Product roadmaps and release plans are among the important tools that product managers need to carry out their jobs well. These two are similar to a certain degree and, so, may be confused one for the other. It is, however, critical to know where each of these tools belongs or comes in to make the most out of them.

What A Product Roadmap Is

The product roadmap is a high-level document that provides a visual summary of how a product is to evolve. The document summarizes the product vision, direction, and priorities. It shows the efforts that will be needed to meet the strategic objectives of an organization for a product.

The roadmap is a major rallying point of sort for everyone in an organization to unite on a mutual goal. It outlines your product strategy in a way that can easily be understood by everyone. It shows why a product is being worked on and the steps toward achieving the product vision.

Some key components of a good product roadmap include the strategic context (basis of actions) and solutions or features. A timeline is also a common characteristic, even in Agile where they’re often advocated against.

You include only high-level items, such as goals, themes, and epics. The product roadmap is not where you go into all the minute details. When it comes to roadmapping, you can consider using a roadmap software.

What A Release Plan Is

The release plan is a document that shows what features and enhancements may be offered in a near-term release and drives delivery planning by internal teams. It could be described as a type of project plan that breaks big ideas into smaller tasks for seamless execution. It is a plan of how you intend to go about doing those things you have included in your roadmap.

Essentially, the release plan takes your high-level strategy and converts it into actionable work that is to be done in a release. This document includes items from your backlog. It also provides timeframes for sorting out those items.

Why You Need Both A Roadmap And A Release Plan

Simply put, a product roadmap is strategic while a release plan is tactical – this is what the Product Management team provides.  The release plan is an artifact driven by the technology team, in response to the product roadmap, reflecting what’s possible to delivery in the next 1-3 months, based upon current resource allocations.  Typically, this is a Program/Project Manager or an engineering manager who puts this plan together.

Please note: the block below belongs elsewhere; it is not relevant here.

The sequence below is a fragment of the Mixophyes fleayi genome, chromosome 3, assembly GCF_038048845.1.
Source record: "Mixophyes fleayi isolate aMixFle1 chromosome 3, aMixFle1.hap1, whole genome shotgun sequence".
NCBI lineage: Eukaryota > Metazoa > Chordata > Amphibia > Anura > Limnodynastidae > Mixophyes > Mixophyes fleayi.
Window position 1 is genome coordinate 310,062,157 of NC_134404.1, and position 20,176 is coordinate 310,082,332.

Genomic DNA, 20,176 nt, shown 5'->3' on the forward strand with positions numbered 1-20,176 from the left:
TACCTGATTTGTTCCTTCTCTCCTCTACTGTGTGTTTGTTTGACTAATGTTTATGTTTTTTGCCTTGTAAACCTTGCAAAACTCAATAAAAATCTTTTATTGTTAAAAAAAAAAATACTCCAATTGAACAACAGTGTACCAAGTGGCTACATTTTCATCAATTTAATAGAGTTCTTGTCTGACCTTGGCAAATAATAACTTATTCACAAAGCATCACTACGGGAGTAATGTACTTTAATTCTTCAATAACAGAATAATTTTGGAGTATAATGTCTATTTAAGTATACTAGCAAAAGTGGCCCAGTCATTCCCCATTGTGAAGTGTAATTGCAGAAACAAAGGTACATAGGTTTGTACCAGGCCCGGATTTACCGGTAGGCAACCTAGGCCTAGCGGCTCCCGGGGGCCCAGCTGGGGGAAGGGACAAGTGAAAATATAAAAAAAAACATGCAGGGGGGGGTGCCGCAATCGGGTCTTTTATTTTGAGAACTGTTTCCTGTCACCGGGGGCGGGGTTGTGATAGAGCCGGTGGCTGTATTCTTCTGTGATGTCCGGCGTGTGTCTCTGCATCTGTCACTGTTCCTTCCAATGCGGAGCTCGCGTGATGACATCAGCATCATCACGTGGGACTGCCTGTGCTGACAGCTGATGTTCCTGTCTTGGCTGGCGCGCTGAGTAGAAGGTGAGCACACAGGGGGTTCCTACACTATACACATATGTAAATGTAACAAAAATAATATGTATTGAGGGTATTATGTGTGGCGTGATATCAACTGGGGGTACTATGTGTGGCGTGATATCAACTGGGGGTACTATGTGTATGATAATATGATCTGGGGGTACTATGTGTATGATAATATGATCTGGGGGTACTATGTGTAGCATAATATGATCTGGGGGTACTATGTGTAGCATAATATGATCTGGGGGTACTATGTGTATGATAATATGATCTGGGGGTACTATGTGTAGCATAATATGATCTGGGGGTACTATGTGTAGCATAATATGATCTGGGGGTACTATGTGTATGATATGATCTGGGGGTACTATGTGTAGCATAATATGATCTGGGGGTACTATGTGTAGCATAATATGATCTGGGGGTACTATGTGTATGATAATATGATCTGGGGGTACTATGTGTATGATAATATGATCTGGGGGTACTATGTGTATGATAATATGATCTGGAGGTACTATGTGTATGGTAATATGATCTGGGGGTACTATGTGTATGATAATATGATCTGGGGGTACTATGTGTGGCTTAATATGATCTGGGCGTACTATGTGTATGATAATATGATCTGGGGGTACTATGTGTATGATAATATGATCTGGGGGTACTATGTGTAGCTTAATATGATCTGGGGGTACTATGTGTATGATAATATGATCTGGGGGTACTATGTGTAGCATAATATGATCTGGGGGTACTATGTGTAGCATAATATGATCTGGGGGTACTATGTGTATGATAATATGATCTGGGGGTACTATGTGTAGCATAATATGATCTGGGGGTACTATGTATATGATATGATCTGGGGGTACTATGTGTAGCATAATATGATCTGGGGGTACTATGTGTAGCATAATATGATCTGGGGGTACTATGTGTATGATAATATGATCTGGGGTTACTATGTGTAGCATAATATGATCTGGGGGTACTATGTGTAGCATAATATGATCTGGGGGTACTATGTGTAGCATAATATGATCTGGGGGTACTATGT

You need the roadmap to communicate your high-level vision and strategy. The document assists you in clearly linking the vision for a product with business objectives. It helps you to show the planned stages of development and the milestones that you are targeting.

The release plan comes into play after you have put together your product roadmap and stakeholders have had their say. It is what you use when you want to get into granular details of the work to be done. The document helps you show what to expect in releases and the steps required to complete them.

After identifying the major themes on your roadmap, you break them into specific features and enhancements that go on the release plan.

With these documents, product managers can make out more clearly the strategic and the tactical. They combine to help you show more plainly the product vision, direction, and how to get to where you’re headed.

You will be interacting with diverse stakeholders in the course of your work as a product manager. The product roadmap and release plan help to make communicating with the different groups much easier.

How Are They Different?

As Roman Pichler puts it, the roadmap shows the journey. It displays how the product will evolve over a period including several releases. The release plan focuses more on a phase, release, or project.

We consider briefly below how product roadmaps compare to or differ from release plans, based on some factors:

  • Use: As we already pointed out, the roadmap provides a high-level strategic overview or summary of the product, showing the “why” behind plans. The release plan is used to go into the details of what to do – what you’re doing and when you aim to complete it.
  • Timeframe: The product roadmap covers a longer timeframe (usually at least 12 months), even if explicit dates are not included. On the other hand, the release plan covers a comparatively shorter timeframe of, say, three to six months.
  • Target: These documents also differ in terms of their primary audience. You depend more on a roadmap when trying to get your points across to stakeholders such as executives or marketers and other client-facing teams. In its case, however, you use a release plan to promote internal alignment, especially between Product and Engineering.

It is, therefore, obvious from the foregoing that it is not a case of one or the other between a roadmap and a release plan. Together, they help you to make what you’re doing clear and, perhaps, relevant to stakeholders.

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